I have always thought of myself as ambitious—I have big goals and great aspirations. With these goals almost always comes the same internal struggle, the “Of course I can do it” and the “How in the world could I do it”. When I experience the former, I am efficient and productive: emails are sent, progress is made, and I feel extremely accomplished. When I experience the latter part of the dialogue, I am discouraged and demotivated by inner thoughts such as, “Even if I finish, my work won’t actually benefit anyone.” In reality, these conversations are happening in my head all the time.
Out first week in Israel, during the orientation the Nachshon Project staff had us write some goals that we have for the semester. My goal was simply to have more confidence in myself as a leader and to believe in the weight of my ideas. I was pretty patient with this goal. I don’t know what I was expecting to learn about myself that would change this thought pattern of mine, but I figured it out on March 18th in the session with Rabbi Jonathan Shulman, just over two months after arriving in Israel.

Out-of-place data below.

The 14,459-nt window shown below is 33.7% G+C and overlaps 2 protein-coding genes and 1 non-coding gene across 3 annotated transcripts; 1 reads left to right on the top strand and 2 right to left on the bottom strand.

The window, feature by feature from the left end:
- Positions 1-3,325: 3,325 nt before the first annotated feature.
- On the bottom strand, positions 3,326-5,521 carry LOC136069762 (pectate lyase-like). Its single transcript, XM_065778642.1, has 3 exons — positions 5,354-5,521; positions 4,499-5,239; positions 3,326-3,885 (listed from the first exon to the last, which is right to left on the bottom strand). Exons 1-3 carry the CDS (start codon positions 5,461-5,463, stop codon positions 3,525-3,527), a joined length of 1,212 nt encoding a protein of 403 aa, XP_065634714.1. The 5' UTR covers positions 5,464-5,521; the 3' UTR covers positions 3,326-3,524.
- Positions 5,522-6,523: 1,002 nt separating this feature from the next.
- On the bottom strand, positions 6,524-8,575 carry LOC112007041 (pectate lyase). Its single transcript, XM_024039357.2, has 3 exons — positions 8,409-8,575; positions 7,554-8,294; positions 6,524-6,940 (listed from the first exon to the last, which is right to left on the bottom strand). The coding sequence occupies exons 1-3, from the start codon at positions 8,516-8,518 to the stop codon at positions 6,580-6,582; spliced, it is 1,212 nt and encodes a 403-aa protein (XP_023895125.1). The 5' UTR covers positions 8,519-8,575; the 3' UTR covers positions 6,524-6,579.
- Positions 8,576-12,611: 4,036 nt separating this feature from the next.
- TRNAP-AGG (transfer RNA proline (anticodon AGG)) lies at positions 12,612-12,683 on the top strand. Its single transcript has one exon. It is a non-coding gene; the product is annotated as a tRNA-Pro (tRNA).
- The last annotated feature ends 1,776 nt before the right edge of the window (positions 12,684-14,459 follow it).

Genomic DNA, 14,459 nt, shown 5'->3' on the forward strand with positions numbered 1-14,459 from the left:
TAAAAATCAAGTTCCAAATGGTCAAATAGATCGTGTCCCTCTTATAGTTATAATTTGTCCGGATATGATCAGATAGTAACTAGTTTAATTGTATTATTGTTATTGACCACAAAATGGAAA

It was a long day, we started with some basic insights into the essence of leadership, how we are all leaders in our daily lives. Continue reading →
By Racheli Shafier
One of my favorite parts of The Nachshon Project so far has been the opportunity to learn in a beit midrash. Every Tuesday afternoon, we travel together to the Pardes Institute of Jewish Studies, an “open, co-ed and non-denominational Jewish learning community.” Nachshon Fellows chose from four class options, and I chose to study Talmud with Nechama Goldman Barash.